6. Extend analysis to all levels

According to a study by Gartner[ii], analytic tools do not reach more than 25% of non-technical users in an organization. In order to achieve company-wide adoption of data analysis, platforms need to be both accessible and usable for anyone from the HR Manager through to the Head of Marketing, or even shop floor staff.  Giving everyone the ability to do data analysis means more knowledge can be harnessed, after all.


7. Make sure data analysis is at the heart of any decision making

This means giving staff access to analytics platforms from any device and from any location.   A recent study by Qlik shows 45% of users start analysis on a device such as a desktop computer, and then look to finish the task an hour or so later on a smartphone or tablet.


8. Go beyond your company

An organization’s intelligence shouldn’t be limited to internal data or the knowledge of its employees, but should also make use of data from its external ecosystem of partners, customers, suppliers, and so on. The data available for analysis needs to incorporate information from third parties as well.


9. Embrace Governance

Governance is often seen as standing in the way of the innovation and agility of a business, but without it, organizations would face unnecessary risks. Governance – getting the right data sets to the right people - is key to empowering users with the appropriate information with which to improve their decision making.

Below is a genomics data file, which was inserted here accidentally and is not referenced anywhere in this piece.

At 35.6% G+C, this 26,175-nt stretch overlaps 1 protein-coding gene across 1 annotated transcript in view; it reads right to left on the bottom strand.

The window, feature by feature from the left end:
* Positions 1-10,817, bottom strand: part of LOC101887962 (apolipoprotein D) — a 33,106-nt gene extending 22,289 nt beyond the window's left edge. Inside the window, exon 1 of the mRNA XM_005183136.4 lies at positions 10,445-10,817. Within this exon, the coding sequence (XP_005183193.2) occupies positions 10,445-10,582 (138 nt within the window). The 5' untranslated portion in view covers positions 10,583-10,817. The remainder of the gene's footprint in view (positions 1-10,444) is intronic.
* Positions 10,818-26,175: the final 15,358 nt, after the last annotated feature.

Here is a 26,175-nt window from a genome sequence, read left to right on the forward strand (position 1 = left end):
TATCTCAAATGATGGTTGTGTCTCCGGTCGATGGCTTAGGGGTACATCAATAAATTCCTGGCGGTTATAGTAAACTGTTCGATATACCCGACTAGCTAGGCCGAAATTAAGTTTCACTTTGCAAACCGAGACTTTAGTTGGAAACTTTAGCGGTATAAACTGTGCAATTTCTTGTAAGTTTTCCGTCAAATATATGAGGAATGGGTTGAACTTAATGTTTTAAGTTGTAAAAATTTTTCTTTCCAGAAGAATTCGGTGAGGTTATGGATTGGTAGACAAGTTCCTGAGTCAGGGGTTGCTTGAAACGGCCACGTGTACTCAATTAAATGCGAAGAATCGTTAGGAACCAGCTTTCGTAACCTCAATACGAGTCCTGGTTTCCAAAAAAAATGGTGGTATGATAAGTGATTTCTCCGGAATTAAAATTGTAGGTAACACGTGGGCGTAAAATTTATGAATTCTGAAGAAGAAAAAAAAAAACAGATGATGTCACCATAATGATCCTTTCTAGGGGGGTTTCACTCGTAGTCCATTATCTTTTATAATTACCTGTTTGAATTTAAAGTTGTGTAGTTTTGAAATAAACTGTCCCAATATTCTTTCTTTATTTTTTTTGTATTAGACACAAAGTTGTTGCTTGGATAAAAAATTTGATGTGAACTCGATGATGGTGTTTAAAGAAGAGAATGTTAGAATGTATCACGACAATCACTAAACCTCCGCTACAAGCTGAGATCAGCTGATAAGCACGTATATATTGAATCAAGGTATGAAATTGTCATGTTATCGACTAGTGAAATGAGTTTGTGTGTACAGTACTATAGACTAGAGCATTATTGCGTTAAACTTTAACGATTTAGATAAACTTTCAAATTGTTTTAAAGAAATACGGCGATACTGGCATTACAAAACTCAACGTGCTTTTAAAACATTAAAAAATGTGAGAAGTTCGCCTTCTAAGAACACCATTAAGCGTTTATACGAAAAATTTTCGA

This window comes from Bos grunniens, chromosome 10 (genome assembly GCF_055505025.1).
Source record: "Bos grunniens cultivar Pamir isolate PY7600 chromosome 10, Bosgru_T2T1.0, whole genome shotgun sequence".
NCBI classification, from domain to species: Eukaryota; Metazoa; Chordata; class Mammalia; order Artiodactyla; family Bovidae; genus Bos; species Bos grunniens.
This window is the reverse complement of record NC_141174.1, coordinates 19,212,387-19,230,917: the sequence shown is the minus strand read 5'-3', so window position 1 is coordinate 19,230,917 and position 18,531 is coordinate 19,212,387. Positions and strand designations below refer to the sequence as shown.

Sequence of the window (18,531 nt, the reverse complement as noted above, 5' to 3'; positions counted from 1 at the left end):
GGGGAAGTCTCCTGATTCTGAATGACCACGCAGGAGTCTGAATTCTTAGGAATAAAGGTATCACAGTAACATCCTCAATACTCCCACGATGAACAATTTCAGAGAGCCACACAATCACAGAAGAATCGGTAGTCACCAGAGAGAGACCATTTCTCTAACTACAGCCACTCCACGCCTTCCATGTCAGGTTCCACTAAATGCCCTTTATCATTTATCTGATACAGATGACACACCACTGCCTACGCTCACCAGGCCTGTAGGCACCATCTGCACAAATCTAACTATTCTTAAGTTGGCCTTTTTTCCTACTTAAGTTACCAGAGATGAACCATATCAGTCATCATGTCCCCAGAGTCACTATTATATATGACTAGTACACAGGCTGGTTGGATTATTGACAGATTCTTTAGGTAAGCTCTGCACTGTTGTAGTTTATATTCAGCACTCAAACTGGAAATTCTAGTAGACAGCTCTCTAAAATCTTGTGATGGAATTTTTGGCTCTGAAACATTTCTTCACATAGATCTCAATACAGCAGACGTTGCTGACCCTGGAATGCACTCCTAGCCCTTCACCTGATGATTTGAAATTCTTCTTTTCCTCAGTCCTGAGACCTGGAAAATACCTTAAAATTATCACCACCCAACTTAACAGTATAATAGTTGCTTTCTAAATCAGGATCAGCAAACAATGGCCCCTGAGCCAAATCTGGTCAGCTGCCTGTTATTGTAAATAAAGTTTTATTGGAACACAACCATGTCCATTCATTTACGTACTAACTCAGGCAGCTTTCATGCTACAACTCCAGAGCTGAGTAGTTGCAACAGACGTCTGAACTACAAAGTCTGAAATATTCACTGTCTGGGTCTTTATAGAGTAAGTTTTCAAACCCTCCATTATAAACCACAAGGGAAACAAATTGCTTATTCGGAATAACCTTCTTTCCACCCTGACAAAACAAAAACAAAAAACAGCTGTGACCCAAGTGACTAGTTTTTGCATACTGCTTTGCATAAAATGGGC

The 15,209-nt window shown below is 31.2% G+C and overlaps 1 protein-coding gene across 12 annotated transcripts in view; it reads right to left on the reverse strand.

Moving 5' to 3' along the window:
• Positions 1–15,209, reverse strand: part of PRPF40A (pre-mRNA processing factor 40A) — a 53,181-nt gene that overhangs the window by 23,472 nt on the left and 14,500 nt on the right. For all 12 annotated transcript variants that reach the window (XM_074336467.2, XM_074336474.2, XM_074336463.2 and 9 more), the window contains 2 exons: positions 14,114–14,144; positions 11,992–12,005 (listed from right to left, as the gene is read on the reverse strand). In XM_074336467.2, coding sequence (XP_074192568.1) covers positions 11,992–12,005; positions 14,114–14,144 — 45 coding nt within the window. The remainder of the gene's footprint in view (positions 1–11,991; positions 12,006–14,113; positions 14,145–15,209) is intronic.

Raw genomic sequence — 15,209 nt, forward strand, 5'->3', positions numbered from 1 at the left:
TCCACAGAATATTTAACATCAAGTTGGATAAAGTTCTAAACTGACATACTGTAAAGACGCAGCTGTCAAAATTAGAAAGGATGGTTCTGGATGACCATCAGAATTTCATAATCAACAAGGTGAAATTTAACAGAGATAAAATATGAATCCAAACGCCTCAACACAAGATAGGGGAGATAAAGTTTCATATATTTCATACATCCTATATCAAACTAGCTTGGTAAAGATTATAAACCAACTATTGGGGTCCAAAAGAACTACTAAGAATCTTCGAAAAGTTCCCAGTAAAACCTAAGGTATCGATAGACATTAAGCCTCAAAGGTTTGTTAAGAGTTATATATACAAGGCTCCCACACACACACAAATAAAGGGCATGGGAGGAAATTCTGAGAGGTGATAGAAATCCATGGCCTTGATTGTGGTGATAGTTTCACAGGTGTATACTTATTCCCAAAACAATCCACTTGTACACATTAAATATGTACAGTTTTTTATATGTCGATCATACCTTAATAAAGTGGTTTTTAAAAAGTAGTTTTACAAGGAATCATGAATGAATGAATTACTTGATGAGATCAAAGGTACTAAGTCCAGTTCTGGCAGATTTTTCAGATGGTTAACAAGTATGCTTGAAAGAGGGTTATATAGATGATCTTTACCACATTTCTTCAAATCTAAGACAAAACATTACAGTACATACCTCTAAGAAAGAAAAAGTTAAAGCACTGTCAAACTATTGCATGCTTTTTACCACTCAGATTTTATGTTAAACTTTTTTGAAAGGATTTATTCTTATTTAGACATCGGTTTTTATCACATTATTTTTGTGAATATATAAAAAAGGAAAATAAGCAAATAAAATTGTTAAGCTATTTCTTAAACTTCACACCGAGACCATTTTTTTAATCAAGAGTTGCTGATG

10. Data driven business models

Data-driven organizations recognize that data analysis doesn’t just help leaders make the best decisions in a quick timeframe, but can also help to identify new growth opportunities, define new business models and show new ways to reduce risks. More than half of companies with big data projects, according to Gartner[iii], focus the use of their data in generating new business ideas or design to optimize sales processes. These insights are exactly what any organization needs in order to define new business models – put data at the heart of all operations.


Organizations now are more informed than ever before. This gives them the ability to drive changes, optimize their business and, ultimately, improve their decision-making from a proven base that’s accumulating all knowledge. The key will be to equip each and every member of staff with the ability to analyze data and get insights that can help drive the business forward.

[i] “The Digital Universe of Opportunities: Rich Data and the Increasing Value of the Internet of Things” – April 2014.

[ii] Gartner; Market Trends: Business Intelligence Tipping Points Herald a New Era of Analytics; Dan Sommer; November 2014

[iii] Gartner; Answering Big Data's 10 Biggest Vision and Strategy Questions, 12 August 2014;

Douglas Laney, Alexander Linden, Frank Buytendijk, Andrew White, Mark A. Beyer, Neil Chandler, Jenny Sussin, Nick Heudecker, Merv Adrian.